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Re: Marx, Engel and Morris on George

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  • Scott on the Spot
    Someone posted this Marxist critique of George on Facebook a while back, so I ll respond more-or-less the same way I did then, expanding it slightly to include
    Message 1 of 87 , Dec 11 6:43 AM
      Someone posted this Marxist critique of George on Facebook a while back,
      so I'll respond more-or-less the same way I did then, expanding it
      slightly to include Engel's, as they are both muddle-headed in about the
      same way.
      Both fail to see the essential difference in the factor of production in
      Land vs. the factor of production in labor or even (true) capital. They
      advocate taking over the Land (I'm using Land with a capital 'L' to
      recognize the classical view of land that all classical economists,
      including Marx, Engels and George had, meaning ALL of nature's
      resources) the same way as taking over labor and capital for the good of
      the state. Well, with the advantage of history, I think we can safely
      say that doesn't work - people get discouraged and neither work nor
      invest in the capital of business (factories, new trucks, pickaxes,
      etc.). Of course, Marx didn't properly recognize this, but most
      importantly for our purposes with George, he didn't recognize that Land
      and Capital are different, as evidenced by Engels' statement: "Modern
      Socialists, as represented by Marx, demand that it should be held and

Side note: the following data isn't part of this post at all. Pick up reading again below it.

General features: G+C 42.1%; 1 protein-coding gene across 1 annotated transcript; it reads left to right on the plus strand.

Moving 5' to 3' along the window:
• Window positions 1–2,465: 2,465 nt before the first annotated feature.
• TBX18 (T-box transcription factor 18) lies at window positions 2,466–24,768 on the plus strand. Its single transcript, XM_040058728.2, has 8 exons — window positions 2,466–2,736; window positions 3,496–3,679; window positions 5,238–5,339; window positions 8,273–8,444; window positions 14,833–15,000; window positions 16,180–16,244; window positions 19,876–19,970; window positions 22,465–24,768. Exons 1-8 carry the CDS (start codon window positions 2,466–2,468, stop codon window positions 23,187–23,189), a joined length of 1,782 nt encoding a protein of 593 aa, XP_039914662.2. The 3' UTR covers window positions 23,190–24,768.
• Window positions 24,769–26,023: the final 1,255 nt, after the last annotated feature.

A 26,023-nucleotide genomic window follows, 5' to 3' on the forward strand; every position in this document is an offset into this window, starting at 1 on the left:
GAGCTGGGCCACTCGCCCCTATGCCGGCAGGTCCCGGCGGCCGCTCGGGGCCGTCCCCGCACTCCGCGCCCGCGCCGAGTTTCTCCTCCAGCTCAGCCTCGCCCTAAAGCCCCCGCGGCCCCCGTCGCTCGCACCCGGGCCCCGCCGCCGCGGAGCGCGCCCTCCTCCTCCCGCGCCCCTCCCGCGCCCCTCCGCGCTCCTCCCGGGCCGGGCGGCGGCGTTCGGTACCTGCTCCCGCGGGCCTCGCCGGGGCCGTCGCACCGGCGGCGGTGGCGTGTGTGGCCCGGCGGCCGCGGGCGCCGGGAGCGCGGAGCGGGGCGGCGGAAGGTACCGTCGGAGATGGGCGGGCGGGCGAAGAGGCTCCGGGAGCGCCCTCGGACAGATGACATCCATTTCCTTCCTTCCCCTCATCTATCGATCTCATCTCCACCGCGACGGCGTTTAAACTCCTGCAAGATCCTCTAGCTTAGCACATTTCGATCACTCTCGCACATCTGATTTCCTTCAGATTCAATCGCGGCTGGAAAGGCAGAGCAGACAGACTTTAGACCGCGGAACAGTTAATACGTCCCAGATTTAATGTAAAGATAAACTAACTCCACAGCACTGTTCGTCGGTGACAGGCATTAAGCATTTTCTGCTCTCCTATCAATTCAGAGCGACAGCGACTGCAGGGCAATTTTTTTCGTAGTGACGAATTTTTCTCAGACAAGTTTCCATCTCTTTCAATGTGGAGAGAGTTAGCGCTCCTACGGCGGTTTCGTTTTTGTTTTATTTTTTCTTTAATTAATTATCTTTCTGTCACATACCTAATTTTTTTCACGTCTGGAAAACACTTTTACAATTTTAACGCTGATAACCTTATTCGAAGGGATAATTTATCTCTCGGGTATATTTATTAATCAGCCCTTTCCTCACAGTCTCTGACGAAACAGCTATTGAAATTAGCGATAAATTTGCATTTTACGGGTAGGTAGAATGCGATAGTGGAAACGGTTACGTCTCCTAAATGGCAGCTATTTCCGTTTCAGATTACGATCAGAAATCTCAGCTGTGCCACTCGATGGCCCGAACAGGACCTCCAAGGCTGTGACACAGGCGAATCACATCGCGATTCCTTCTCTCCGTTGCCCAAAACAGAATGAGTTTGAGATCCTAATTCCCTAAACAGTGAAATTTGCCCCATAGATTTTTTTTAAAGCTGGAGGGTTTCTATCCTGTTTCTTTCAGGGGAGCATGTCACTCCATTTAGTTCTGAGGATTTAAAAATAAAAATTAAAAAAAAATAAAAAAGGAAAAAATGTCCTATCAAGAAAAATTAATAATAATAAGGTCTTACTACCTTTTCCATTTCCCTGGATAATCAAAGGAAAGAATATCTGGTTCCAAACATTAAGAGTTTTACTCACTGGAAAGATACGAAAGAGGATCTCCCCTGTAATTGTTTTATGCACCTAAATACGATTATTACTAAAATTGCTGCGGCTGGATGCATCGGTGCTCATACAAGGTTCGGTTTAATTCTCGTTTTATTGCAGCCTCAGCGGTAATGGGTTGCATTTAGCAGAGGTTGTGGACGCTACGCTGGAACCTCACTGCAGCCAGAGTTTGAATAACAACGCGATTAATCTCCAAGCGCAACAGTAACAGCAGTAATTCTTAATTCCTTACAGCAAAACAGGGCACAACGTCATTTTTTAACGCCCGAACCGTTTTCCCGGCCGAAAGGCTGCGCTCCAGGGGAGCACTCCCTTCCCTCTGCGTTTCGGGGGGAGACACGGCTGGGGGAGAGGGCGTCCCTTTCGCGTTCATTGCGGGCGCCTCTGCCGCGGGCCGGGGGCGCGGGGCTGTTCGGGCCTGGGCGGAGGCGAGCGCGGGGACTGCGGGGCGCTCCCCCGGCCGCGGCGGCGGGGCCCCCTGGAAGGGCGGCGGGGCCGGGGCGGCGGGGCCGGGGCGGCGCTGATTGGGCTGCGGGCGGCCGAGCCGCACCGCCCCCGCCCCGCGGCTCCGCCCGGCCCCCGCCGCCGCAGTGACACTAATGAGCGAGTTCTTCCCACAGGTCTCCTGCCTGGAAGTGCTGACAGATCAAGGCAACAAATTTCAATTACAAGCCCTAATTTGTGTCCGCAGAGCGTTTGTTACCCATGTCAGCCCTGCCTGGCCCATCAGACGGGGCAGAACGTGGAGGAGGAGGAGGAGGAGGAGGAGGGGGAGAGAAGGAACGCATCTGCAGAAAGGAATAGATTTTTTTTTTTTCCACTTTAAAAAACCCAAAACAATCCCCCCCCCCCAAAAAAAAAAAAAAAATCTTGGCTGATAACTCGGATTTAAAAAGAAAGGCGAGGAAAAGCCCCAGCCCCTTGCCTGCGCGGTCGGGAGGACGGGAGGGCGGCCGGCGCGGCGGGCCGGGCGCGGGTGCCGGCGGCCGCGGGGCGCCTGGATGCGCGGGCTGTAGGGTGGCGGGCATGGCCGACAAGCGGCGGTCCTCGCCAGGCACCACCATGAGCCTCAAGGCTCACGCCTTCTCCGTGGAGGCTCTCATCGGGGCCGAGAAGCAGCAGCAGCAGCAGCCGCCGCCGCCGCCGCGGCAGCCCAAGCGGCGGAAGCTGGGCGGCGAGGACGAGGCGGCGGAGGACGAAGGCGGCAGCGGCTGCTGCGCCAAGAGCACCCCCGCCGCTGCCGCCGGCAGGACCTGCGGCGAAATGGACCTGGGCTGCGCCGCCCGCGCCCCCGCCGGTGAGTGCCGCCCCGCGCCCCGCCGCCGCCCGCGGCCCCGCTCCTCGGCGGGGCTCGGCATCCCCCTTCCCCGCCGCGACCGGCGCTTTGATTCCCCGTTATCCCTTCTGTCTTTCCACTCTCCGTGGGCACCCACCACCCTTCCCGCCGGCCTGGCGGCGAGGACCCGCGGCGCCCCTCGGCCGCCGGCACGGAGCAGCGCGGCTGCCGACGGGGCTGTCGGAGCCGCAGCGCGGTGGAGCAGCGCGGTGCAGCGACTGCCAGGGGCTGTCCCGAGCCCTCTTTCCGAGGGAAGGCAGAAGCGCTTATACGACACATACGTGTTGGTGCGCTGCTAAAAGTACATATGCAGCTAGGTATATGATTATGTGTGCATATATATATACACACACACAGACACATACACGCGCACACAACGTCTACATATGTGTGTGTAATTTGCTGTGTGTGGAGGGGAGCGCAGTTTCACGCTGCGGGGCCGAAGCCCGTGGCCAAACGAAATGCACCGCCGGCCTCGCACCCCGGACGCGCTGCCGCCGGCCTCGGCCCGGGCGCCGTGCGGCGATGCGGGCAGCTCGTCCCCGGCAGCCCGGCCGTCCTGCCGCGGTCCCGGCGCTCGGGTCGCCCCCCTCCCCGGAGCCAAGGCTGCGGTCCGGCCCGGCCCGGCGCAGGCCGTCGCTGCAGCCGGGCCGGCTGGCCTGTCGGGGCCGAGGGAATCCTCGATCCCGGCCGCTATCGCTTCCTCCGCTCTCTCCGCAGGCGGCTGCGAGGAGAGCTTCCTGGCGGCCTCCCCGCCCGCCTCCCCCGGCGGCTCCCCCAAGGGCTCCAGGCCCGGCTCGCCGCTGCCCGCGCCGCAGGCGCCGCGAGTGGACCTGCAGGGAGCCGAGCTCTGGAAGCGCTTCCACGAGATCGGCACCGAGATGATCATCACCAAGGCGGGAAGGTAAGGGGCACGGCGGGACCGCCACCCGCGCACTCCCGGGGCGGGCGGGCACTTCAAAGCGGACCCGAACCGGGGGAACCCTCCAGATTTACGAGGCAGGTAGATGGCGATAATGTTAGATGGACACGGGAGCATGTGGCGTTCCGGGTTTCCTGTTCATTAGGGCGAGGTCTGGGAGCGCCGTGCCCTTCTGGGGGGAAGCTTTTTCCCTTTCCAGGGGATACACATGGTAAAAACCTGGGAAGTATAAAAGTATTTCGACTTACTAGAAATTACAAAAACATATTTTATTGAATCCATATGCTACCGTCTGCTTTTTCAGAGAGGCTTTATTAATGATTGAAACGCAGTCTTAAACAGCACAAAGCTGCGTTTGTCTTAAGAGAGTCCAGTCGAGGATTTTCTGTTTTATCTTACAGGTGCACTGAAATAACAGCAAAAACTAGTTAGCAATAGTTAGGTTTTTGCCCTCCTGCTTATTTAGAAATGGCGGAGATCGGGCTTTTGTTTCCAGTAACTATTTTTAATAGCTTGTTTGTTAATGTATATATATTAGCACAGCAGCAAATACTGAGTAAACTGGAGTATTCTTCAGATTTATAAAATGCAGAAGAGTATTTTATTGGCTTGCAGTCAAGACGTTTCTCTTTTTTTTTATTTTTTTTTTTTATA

worked in common and for common account, and the same with all other
      means of social production, mines, railways, factories, etc."
      Well, if Man can produce Land the same way as mines, railways,
      factories, etc, than it would at least be consistent to encourage
      socialization of the Land, or, by extension, the rent upon it. (My
      attempts to conjure up new land to close the 1-mile gap in the esplanade
      by the U.N. have thus far failed, but I will let you all know if that
      changes!). The Rent, of course, is not distributed equally, a fact Marx
      seems to miss entirely when he says:
      ''How did it happen that in the United States, when the land was and is,
      relatively speaking, accessible to the masses, the capitalist system and
      its correlative enslavement of the working class have rapidly and more
      shamelessly developed than in any other country?" Well, of course, as
      George was early to observe, where Land is truly free and available to
      all, the working class really DOES escape enslavement and do (earn) much
      better. It's where Land is owned without proper return to the community
      that workers have no choice but to work at "correlative enslavement."
      By the way, the same result applies whether the Land is owned by
      individual Landlords, or the Lord of the State, so long as the Rent is
      not returned to those whose efforts created the value in the first
      place. In this respect, the communists would turn out to be no better
      than the Landlords, and actually worse due to their absolute control
      over the court and legal systems too, in addition to presumptive "first